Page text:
Wednesday, July 25, 2007

Quotes From Around Yon Blogosphere

Allegations of Geek Squad agents copying pornography, music and racy photos from customers' computers are circulating on the Internet. "Any attractive young woman who drops off her computer with the Geek Squad should assume that her photos will be looked at," says a former employee.

1. Having been absolutely certain that the war was the right thing to have done, and that we would prevail easily, I am no longer confident that I can discern when emotion is affecting my judgment unduly.

2. I no longer implicitly trust governmental institutions, including the military -- neither in their honesty nor their competence.

3. I no longer believe the Republican Party is superior in foreign policy judgment to the Democrats.

4. I no longer have confidence in the ability of our military, or any military, to solve deep cultural and civilizational problems through force alone. I mean, I thought nothing could stand in the way of the strongest military fielded since the days of ancient Rome. No more.

5. I have a far greater appreciation for how rare and fragile liberal democracy is, and a corresponding revulsion at the American assumption that it's the natural state of mankind. Which is to say, the war has made me rethink my ideas about human nature, and I'm far more pessimistic now than I ever was.

Remember a while back when an outcry went up about how few Iraqi refugees the US was admitting? Then the US pledged to take 25,000, a whopping one percent, of the 2.2 million estimated to need resettlement?

We were supposed to resettle 7,000 in FY '07 (which ends in September), but the US recently announced we would only process 2,000 by then. Only 133 have made it into the country so far, apparently thanks mostly to the careful work of the Department of Homeland Security.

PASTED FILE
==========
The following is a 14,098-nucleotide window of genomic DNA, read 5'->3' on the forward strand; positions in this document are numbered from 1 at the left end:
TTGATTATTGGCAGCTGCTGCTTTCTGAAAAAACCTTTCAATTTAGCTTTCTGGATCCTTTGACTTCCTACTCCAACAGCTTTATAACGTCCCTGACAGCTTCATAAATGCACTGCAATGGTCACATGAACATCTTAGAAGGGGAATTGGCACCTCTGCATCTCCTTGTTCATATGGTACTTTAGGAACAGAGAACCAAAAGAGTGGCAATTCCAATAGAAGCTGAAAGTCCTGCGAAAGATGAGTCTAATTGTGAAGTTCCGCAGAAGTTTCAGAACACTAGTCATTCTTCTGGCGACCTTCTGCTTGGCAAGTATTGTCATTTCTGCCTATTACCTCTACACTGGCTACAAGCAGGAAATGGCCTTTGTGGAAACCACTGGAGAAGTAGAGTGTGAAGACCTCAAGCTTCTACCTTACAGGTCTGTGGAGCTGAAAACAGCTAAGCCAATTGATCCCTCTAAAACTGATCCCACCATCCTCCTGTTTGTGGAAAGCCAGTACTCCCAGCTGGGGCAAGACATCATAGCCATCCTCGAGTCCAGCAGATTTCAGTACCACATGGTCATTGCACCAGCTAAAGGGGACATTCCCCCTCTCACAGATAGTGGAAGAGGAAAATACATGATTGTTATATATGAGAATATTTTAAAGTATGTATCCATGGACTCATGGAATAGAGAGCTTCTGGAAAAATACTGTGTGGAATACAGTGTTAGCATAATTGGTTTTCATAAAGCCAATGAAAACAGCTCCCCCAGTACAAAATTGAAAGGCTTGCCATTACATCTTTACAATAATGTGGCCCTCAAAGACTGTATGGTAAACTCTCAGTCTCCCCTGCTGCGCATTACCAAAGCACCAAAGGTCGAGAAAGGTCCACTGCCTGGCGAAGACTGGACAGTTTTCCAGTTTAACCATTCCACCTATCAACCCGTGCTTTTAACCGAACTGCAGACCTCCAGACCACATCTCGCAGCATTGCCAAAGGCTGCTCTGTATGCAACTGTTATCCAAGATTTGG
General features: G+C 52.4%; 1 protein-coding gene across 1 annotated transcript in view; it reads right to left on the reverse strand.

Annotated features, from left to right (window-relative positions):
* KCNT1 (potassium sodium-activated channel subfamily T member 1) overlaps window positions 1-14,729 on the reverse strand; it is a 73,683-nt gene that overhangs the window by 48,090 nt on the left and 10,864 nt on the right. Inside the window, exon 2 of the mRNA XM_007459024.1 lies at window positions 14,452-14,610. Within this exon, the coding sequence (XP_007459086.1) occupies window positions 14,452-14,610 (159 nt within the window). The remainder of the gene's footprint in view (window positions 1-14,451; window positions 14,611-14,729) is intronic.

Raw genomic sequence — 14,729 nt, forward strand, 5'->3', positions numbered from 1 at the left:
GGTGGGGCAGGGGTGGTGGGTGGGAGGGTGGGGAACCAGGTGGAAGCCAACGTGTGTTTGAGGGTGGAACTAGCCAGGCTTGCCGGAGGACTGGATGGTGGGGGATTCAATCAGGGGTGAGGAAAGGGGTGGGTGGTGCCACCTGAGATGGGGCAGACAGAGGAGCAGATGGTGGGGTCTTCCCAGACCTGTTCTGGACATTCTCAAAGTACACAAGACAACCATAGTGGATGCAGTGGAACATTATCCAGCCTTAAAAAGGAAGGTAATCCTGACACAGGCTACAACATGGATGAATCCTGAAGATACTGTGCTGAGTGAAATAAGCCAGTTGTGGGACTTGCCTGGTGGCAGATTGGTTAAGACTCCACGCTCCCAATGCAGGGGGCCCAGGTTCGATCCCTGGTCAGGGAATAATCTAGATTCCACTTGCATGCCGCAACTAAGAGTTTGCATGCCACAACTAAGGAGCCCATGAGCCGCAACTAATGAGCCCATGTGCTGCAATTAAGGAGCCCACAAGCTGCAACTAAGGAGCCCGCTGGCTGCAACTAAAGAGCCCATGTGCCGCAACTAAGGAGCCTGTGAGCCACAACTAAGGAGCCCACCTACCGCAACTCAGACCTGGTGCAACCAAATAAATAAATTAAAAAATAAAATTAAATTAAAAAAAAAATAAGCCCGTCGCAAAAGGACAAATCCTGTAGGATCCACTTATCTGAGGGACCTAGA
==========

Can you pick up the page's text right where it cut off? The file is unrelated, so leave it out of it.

By most accounts, Gonzales has now emerged as the real “uniter not a divider” — uniting Democrats and independent minded Republicans in a belief that he is the worst man at the worst time in the Attorney General’s post. And it’s likely history will record him as such.

(Hillary) Clinton has a three-decades-long record of working on issues related to women and families, and she's seeking the presidency at a time when national security is paramount. If she's talking more about Iraq than family and medical leave, that's less about trying to overcompensate for the inconvenient fact of her gender than what issues are at the top of voters' agendas.

But as a columnist who happens to be a woman -- you may have noticed, there aren't too many of us -- I understand what (John) Edwards means. In fact, I initially resisted writing about her comments, reluctant to be pigeonholed as a "woman columnist" and not taken seriously by the Big Boys.

Clinton faces that challenge on a grander and more complex scale. Any woman in the post-Sept. 11 world faces an extra hurdle in convincing some voters that she's strong enough to be commander in chief. Clinton has the extra challenge of appearing simultaneously formidable and likable, commanding and not cold, smart and approachable.


Traffic deaths in the United States fell to their lowest total in five years in 2006, and the rate of deaths per miles traveled dropped to a record low.

. . . Motorcycle deaths increased for the ninth straight year and for the first time exceeded pedestrian deaths.


A remote Macedonian mountain village is at the centre of a treasure hunt for bottles of what is thought to be vintage cognac from World War I.

Farmers in Gradesnica have unearthed what they say are cases of spirits from trenches once used by French soldiers.

Visitors from France have joined locals scouring the former battlefield in the hope of finding some of the liquor.

Valued at thousands of euros a bottle, it is said to have survived a German shell strike that killed many soldiers.

The first case of 15 bottles was reportedly unearthed by villagers in the south of the former Yugoslav Republic of Macedonia about 15 years ago.

-- BBC

Shambo, the Hindu temple bullock with TB, is on death row again after the court of appeal overturned a judge's decision to spare him.

But as interest in the case intensifies around the world, from Canada to India, Shambo's fate is still uncertain.

The Skanda Vale monks have once again appealed to the Welsh authorities to carry out a second test for TB, but have been turned down. The monks may even take the case to the House of Lords.


Photo by Glenn Stubbe/(Minneapolis) Star-Tribune

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